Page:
Potidea, Kassandra, Chalkidiki, Greece
Potidea, Kassandra, Chalkidiki, Greece (Credit: Vasilis Kritos on Pixabay)

Chalkidiki: The peninsula for unforgettable holidays

Home of Aristotle, Mount Athos-oldest surviving monastic community on Earth- mountainous and sea beauties, a wealth of experiences



Shaped like Poseidon’s trident, Chalkidiki, is a large peninsula, in the northwestern Aegean Sea. Made up of three smaller peninsulas (Kassandra, Sithonia and Mount Athos (the famous Christian Orthodox monastic state), Chalkidiki boasts breathtaking natural beauty with its pristine beaches, secret coves, majestic mountains and olive and pine forests.

Stunning archaeological sites, picturesque villages, world-renowned Christian monuments, diverse architecture and rich culinary heritage, complete the incredibly amazing picture of Chalkidiki holiday. Plus luxury resorts, traditional guesthouses, marinas, beach bars, fish tavernas, night clubs, art festivals, cater to every taste.

Kassandra, the westernmost cosmopolitan peninsula is renowned for its  bustling beaches and rich nightlife. The seaside villages of Kallithea, Kriopigi, Chanioti, Pefkochori are all located here awaiting you with their crystalline waters and sandy beaches.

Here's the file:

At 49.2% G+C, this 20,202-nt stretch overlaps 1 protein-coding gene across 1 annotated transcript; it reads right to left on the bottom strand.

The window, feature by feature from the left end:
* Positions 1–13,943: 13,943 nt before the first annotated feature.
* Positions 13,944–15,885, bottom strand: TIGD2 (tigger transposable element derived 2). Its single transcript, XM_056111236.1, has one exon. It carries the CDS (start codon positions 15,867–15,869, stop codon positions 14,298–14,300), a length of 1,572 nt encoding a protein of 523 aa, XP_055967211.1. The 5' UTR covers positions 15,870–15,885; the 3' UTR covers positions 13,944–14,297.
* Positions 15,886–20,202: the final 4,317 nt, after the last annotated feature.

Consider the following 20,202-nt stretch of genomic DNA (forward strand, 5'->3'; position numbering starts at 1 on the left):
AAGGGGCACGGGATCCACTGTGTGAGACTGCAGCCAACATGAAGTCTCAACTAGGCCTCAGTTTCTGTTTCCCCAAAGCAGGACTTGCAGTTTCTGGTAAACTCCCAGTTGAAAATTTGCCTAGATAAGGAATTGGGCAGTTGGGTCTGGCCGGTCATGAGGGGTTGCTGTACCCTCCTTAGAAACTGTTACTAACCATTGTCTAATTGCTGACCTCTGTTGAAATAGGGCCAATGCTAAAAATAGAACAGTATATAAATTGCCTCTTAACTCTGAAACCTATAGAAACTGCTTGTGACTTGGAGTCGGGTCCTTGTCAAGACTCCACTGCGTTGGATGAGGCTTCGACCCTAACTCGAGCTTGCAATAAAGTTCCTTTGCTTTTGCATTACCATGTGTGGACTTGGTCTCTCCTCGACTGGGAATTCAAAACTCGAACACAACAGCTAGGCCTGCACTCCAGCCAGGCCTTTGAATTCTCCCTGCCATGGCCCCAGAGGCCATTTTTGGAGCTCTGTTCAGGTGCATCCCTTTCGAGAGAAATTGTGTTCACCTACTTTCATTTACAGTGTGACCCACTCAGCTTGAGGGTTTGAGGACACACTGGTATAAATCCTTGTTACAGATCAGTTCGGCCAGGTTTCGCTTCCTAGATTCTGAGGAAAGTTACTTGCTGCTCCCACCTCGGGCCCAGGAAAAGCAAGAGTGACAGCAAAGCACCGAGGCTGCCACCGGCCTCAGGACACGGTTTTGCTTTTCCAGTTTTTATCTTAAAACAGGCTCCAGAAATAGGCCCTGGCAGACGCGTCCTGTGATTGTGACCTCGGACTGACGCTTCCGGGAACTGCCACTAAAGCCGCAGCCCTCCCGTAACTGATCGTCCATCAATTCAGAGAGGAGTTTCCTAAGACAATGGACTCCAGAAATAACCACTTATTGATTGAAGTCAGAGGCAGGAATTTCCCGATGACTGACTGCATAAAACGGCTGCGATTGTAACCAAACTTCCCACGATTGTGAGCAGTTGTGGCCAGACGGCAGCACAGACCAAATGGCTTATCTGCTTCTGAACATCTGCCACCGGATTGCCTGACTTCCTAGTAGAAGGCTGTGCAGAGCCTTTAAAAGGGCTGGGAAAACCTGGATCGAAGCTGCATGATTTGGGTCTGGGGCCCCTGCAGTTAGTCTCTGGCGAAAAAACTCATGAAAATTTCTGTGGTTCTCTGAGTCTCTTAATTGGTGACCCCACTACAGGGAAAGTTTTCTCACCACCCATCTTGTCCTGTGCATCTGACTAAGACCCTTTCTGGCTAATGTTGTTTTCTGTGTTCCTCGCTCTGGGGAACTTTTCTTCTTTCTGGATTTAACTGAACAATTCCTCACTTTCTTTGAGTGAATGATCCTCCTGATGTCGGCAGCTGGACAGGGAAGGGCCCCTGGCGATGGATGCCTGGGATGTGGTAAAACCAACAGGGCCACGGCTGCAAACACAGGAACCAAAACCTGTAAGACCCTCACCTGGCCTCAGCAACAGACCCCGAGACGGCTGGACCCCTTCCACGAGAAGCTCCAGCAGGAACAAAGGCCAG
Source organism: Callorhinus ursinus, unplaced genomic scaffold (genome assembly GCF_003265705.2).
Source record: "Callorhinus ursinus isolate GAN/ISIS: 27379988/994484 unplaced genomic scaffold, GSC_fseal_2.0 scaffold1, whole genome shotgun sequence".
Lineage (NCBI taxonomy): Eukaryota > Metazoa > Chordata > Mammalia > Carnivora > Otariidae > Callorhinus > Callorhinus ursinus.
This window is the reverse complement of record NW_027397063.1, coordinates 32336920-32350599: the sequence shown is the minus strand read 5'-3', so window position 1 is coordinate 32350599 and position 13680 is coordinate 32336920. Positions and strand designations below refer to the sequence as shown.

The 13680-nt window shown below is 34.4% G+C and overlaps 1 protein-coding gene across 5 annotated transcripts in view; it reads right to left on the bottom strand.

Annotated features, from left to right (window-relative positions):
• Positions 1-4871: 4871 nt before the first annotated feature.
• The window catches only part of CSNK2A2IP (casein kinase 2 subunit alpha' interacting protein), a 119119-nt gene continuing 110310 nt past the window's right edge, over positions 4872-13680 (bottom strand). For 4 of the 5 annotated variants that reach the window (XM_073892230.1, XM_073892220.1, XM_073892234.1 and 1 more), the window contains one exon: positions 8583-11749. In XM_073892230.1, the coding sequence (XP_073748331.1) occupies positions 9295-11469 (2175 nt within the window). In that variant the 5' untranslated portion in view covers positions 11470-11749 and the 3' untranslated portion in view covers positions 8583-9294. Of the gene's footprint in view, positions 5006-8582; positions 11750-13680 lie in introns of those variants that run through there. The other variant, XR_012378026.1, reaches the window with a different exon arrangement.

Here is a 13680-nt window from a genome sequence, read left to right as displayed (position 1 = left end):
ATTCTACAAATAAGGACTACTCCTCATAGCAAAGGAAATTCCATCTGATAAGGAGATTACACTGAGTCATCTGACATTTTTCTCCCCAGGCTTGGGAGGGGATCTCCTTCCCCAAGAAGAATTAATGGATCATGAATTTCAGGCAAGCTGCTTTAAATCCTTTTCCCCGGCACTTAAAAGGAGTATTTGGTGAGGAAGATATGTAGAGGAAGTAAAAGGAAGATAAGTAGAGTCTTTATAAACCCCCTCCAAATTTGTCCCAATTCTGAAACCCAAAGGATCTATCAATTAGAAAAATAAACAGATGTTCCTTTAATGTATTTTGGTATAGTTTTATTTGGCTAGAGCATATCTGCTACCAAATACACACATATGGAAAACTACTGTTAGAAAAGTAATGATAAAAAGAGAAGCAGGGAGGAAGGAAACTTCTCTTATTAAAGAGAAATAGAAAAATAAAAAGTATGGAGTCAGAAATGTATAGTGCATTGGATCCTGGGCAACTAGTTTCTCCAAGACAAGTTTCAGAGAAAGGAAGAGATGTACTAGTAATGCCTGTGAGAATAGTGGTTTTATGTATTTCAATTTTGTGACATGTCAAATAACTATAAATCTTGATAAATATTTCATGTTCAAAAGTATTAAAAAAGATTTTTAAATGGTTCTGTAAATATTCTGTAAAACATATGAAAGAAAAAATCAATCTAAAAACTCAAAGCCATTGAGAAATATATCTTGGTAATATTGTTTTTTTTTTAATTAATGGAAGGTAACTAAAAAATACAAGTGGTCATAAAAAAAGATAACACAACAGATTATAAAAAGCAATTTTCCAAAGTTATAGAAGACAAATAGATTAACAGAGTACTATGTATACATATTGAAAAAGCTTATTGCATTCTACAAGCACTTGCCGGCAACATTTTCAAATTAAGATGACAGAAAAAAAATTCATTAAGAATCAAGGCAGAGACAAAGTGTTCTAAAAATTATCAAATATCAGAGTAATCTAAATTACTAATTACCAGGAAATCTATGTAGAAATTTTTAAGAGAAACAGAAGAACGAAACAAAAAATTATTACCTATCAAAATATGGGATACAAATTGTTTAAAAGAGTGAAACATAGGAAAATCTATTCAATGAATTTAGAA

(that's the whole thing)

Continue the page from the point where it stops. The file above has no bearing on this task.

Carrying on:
Sithonia, the middle peninsula, is the  perfect place for nature lovers as it keeps a more traditional vibe. Nikiti, Neos Marmaras (Porto Carras), Gerakini, Stagira, (Aristotle’s birthplace) are just some of the beautiful small towns and villages you can visit.

Ouranoupolis, a small town at the edge of the third peninsula, just before Mount Athos, is another earthly paradise. Arnaia, in Central Chalkidiki, famous for its traditional architecture and mountain scenery, is a popular village in winter.

No matter when you choose to visit or where you choose to stay, Chalkidiki with its divine landscape, combining mountainous and sea beauties, is promising unforgettable holidays and will satisfy even the most demanding visitors. “There’s no other place like Chalkidiki”, say the Thessalonikians and they are not wrong!

Statue of Aristotle at Stagira, Chalkidiki (Credit: Municipality of Aristotelis)


Regional unit’s capital: Polygyros Regional unit’s area: 2,918 km2   Regional unit’s population (2021): 101,324  Density: 35/km2   Time Zone: UTC+2 Climate: Mainly Mediterranean with cool, wet winters and hot, relatively dry summers.